The pro-democracy movement that continues in Syria, despite violent efforts by government security forces to stifle it, began in March. It started when a group of schoolchildren in the southern city of Daraa were arrested, detained and brutalized after writing anti-regime graffiti on a schoolhouse wall.
Parents and other protesters marched through the city demanding the children's release, as well as accountability for corrupt officials, and greater political freedom. The brutal response of the security forces fanned the flames of discontent across the country, with thousands demanding freedom and an end to authoritarian rule.
Syria's "Arab spring" was born; and with it, a horrific crackdown by the government in which more than one thousand people have been killed and ten thousand arrested.
Now the reported torture and execution of a thirteen year old boy from Daraa whom opposition groups say was picked up by security forces in April, and whose mutilated body was returned to his family a month later, has become a symbol of the brutality of the Syrian government. It has further enflamed Syrians against the regime of President Bashar al Asad.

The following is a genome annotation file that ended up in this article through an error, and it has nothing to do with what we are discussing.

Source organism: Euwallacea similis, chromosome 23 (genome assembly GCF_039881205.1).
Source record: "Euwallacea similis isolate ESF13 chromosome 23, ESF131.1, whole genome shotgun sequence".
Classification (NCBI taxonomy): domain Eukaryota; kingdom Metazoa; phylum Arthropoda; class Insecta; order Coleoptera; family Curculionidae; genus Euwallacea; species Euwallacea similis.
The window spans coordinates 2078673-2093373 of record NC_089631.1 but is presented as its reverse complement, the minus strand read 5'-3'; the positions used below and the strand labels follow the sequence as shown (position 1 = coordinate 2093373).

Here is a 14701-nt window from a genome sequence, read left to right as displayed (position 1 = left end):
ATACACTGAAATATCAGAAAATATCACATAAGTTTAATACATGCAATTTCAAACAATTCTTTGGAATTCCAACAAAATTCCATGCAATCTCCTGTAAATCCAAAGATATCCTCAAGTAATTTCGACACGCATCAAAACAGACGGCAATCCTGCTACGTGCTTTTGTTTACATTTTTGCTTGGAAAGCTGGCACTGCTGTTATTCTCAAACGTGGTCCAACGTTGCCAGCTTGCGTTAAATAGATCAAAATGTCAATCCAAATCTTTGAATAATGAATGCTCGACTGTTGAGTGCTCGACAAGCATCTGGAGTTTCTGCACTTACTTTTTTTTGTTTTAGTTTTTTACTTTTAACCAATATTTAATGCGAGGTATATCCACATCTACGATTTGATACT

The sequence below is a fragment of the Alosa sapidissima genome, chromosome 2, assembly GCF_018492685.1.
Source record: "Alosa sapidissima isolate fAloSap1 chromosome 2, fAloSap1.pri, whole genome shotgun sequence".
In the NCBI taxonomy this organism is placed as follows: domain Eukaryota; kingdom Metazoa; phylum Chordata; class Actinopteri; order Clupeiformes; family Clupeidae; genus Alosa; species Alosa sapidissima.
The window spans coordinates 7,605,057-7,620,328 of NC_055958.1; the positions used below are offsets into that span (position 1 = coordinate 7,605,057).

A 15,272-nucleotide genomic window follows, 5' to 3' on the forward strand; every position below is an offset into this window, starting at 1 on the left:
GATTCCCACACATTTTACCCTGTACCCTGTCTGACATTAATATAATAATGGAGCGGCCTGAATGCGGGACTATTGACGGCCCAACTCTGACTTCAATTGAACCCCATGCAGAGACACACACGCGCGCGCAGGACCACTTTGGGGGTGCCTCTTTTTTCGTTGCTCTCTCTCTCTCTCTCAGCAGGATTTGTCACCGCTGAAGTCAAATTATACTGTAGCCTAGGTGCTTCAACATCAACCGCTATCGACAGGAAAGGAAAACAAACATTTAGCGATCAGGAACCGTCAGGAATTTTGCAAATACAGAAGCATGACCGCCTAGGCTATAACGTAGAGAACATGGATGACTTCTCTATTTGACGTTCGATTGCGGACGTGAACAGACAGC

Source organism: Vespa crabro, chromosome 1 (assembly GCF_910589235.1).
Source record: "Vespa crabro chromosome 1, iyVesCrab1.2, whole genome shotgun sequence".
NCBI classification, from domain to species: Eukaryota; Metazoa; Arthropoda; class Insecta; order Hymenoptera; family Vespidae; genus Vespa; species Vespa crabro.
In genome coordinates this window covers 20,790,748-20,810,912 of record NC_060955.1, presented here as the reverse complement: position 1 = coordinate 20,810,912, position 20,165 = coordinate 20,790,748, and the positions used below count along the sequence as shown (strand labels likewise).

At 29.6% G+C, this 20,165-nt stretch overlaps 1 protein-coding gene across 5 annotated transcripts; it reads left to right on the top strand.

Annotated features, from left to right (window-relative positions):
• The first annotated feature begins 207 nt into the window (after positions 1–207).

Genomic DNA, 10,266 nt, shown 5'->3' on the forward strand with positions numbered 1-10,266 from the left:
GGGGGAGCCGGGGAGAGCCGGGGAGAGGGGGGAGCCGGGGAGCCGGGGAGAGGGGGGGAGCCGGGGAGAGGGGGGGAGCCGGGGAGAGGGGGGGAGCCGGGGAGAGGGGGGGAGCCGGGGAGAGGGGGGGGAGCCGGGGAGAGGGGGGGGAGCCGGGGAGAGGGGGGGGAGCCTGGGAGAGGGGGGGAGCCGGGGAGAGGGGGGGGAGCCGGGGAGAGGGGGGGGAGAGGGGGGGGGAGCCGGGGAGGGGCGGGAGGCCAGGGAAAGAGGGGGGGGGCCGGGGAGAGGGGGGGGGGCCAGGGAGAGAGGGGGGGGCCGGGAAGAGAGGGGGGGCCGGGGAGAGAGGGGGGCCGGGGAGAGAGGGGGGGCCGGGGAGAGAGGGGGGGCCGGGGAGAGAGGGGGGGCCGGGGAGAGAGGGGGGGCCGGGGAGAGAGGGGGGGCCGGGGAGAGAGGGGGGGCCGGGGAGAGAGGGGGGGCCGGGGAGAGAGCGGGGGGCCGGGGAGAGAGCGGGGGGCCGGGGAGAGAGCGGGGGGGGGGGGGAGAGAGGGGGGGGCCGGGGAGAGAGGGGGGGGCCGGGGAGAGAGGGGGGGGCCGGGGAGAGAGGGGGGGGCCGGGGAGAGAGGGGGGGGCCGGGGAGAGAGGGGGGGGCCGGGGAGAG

U.S. Secretary of State Hillary Clinton spoke of her concern for the young boy from Daraa, and what his death means for Syrians:
"What that symbolizes for many Syrians is the total collapse of any effort by the Syrian Government to work with and listen to their own people. . . . President Asad has a choice, and every day that goes by, the choice is made by default. He has not called for an end to the violence against his own people, and he has not engaged seriously in any kind of reform efforts."
Secretary of State Clinton named the young boy who was killed:
"Hamza Ali al-Khateeb. And I can only hope that this child did not die in vain, but that the Syrian Government will end the brutality and begin a transition to real democracy."
President Asad recently declared an amnesty for political prisoners in Syria, and there are reports that hundreds have been released. Thousands, however remain in prison, and government forces continue to shell Syrian towns, where civilians, including more children, have been killed. State Department Deputy Spokesman Mark Toner says that what is needed in Syria is the release of all political prisoners, an "end to the violence that Syrian forces have been continually carrying out against civilian populations," and "meaningful movement towards reform."